After reviewing the record for clear error, this court concluded that “the misallocation of voters was not the result of any deliberate act by defendants.” United States v. Jones, 57 F.3d 1020, 1023 (11th Cir.1995). We summarized the evidence in the record as follows:
Under the redistricting plan, residents along the eastern border of District 2 who lived outside Selma city limits were to vote in District 2. Most of the challenged voters lived in the Pine Forest subdivision and were included in District 2 because of a years-old incorrect map which showed all of Pine Forest to be outside Selma's city limits. Others lived on the odd-numbered side of Wright Drive and were erroneously included in District 2 because of the peculiar way residences on the street are numbered. The remaining contested voters also lived just outside the District 2 line and their inclusion in District 2 resulted from similar errors. In light of these facts, we agree with the district court's conclusion that the misallocation were “run-of-the-mill mistakes” and “are no more than the type of errors one would expect in the normal course of any election, and especially in the circumstances surrounding the necessity of the Board of Registrars focusing in a very short time on relocating some 2,000 to 3,000 voters in the new District 2 alone.”
Id. (quoting United States v. Jones, 846 F.Supp. 955, 959, 963 (S.D.Ala.1994)). In affirming the judgment, we observed that “Section 2 of the Voting Rights Act does not provide a forum for garden-variety election disputes such as this.” Id. at 1025. The Defendants filed a motion in this court for EAJA fees incurred in defending the district court's judgment. The request was denied on September 28, 1995.
Mr. Lide and Mr. Moore filed a motion in the district court on August 4, 1995, pursuant to 28 U.S.C. § 2412(d)(1)(A) 7 for EAJA fees incurred in the defense of this action in the proceedings conducted in the district court. Judge Jones and Sheriff Nichols filed a similar motion on August 7, 1995. The Defendants argued that they were entitled to EAJA fees because neither the constitutional nor the statutory claims were substantially justified. The United States did not file an opposition to these motions.
The district court awarded EAJA fees in the amount of $21,168.75 to Mr. Lide and Mr. Moore, and $41,703.74 to Judge Jones and Sheriff Nichols. In addition, the court awarded fees, costs, and expenses. In its December 7, 1995 order, the court held that “[t]he Government bears the burden of showing all of its positions were substantially justified under the EAJA to avoid responsibility for defendants' attorneys' fees and expenses.” (emphasis added).
After receiving notice of the court's December 7, 1995 order, the United States filed a motion for reconsideration and an opposition to the Defendants' request for EAJA fees. The United States explained that the failure to file a timely opposition was due to the fact that the trial attorneys did not receive a copy of the Defendants' motions. The district court granted the motion for reconsideration.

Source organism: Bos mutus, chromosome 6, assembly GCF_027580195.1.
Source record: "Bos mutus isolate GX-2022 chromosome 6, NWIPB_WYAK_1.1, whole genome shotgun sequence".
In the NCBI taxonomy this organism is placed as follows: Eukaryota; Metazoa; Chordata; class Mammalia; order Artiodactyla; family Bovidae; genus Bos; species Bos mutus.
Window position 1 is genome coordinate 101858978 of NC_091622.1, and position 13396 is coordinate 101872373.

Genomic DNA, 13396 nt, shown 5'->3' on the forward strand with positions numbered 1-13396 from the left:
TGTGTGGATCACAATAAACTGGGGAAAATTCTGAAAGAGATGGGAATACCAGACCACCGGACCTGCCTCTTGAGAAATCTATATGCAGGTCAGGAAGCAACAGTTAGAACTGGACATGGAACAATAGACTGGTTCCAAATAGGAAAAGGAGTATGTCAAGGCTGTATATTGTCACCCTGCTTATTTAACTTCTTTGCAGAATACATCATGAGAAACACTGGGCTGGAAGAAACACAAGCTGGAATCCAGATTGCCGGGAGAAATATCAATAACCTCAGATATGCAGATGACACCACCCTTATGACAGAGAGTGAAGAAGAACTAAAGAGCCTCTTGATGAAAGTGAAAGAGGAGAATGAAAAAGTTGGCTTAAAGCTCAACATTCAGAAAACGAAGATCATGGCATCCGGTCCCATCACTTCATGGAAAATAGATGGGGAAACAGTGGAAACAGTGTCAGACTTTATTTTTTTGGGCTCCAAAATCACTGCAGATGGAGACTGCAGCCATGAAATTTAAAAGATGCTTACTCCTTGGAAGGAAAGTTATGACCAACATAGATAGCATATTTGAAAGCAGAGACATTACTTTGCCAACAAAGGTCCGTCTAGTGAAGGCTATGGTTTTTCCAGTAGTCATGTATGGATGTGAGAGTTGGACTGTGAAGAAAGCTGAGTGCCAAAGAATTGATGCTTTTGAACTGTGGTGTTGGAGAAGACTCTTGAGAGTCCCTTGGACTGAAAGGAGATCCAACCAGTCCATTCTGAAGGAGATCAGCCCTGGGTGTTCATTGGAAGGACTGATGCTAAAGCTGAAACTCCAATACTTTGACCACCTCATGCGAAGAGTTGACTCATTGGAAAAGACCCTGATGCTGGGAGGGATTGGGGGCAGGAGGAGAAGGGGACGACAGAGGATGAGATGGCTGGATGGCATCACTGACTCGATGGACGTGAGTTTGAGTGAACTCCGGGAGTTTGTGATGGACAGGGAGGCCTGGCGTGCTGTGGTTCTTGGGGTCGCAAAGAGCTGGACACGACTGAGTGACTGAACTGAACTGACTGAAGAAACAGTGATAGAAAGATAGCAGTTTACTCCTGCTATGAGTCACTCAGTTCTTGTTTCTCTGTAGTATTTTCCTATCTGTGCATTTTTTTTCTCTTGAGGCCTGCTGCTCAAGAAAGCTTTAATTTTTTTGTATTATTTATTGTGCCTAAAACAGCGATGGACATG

On August 6, 1996, the district court issued a new order granting the Defendants' motions for fees. The district court found that the Voting Rights Act claim was substantially justified. The court based this conclusion on the fact that, by directing a majority of their brief to an argument that the constitutional claim was not substantially justified, “the defendants apparently concede that the Government's position as to the Voting Rights Act was substantially justified.” The court also stated that “the Eleventh Circuit implicitly found that the government's position in its Voting Rights Act claim ․ had a reasonable basis in law and fact and was therefore substantially justified.”
The district court also found, however, that the constitutional claim was not substantially justified. The court held that, because the United States had failed to prove that all of its positions in this action were substantially justified, the United States must reimburse Mr. Lide and Mr. Moore in the amount of $22,822.55, and Judge Jones and Sheriff Nichols in the amount of $50,213.19. The district court based its ruling on the finding that the Voting Rights Act claim and the constitutional claim involved the same factual bases, and the legal issues asserted by the United States were intertwined. The United States has timely appealed the award of fees pursuant to the EAJA.
The United States seeks reversal of the order granting EAJA fees to Judge Jones, Sheriff Nichols, Mr. Lide, and Mr. Moore on the following grounds:
1. The district court abused its discretion in concluding that the United States' claim that the Defendants violated the Fourteenth and Fifteenth Amendments was not substantially justified.
2. In its September 28, 1995 order denying the Defendants' motion for EAJA fees incurred in responding to the appeal filed by the United States, this court implicitly determined that the Voting Rights Act claim was substantially justified.
3. The district court erred in making separate and independent assessments as to whether the United States' statutory and constitutional claims were substantially justified, instead of examining the reasonableness of its position in pursuing the litigation as a whole. We discuss each of these contentions in separate sections.
A. THE CONSTITUTIONAL CLAIM WAS NOT SUBSTANTIALLY JUSTIFIED.
The United States contends that it presented sufficient evidence to demonstrate that there was a reasonable basis for its position that the Defendants discriminated against the black voters by permitting more than fifty white persons who did not reside in District 2 to vote in that district in the November 1992 election. The district court concluded that “there was no reasonable basis in law and fact for the constitutional claims advanced by the government.”